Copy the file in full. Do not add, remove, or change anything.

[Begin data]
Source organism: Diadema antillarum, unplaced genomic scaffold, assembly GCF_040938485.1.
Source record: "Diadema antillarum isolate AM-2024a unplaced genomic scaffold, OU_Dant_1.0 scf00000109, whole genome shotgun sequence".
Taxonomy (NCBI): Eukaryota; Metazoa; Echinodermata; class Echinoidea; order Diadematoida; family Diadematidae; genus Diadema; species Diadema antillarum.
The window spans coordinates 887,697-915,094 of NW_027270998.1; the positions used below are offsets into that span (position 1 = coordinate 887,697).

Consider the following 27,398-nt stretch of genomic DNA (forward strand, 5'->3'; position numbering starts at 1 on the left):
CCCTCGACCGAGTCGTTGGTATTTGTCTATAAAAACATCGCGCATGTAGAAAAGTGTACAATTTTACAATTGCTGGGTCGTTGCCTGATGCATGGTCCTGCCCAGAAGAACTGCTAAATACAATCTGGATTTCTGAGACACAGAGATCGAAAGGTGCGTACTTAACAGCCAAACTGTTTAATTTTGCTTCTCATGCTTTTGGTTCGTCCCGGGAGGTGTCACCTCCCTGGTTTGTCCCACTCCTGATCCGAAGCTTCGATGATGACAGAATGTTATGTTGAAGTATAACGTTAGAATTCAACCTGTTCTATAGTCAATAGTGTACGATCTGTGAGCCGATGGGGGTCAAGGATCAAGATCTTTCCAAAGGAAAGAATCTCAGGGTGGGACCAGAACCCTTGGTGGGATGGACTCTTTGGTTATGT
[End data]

Source organism: Diadema antillarum, unplaced genomic scaffold, assembly GCF_040938485.1.
Source record: "Diadema antillarum isolate AM-2024a unplaced genomic scaffold, OU_Dant_1.0 scf00000109, whole genome shotgun sequence".
Taxonomy (NCBI): Eukaryota; Metazoa; Echinodermata; class Echinoidea; order Diadematoida; family Diadematidae; genus Diadema; species Diadema antillarum.
The window spans coordinates 887,697-915,094 of NW_027270998.1; the positions used below are offsets into that span (position 1 = coordinate 887,697).

Consider the following 27,398-nt stretch of genomic DNA (forward strand, 5'->3'; position numbering starts at 1 on the left):
CCCTCGACCGAGTCGTTGGTATTTGTCTATAAAAACATCGCGCATGTAGAAAAGTGTACAATTTTACAATTGCTGGGTCGTTGCCTGATGCATGGTCCTGCCCAGAAGAACTGCTAAATACAATCTGGATTTCTGAGACACAGAGATCGAAAGGTGCGTACTTAACAGCCAAACTGTTTAATTTTGCTTCTCATGCTTTTGGTTCGTCCCGGGAGGTGTCACCTCCCTGGTTTGTCCCACTCCTGATCCGAAGCTTCGATGATGACAGAATGTTATGTTGAAGTATAACGTTAGAATTCAACCTGTTCTATAGTCAATAGTGTACGATCTGTGAGCCGATGGGGGTCAAGGATCAAGATCTTTCCAAAGGAAAGAATCTCAGGGTGGGACCAGAACCCTTGGTGGGATGGACTCTTTGGTTATGT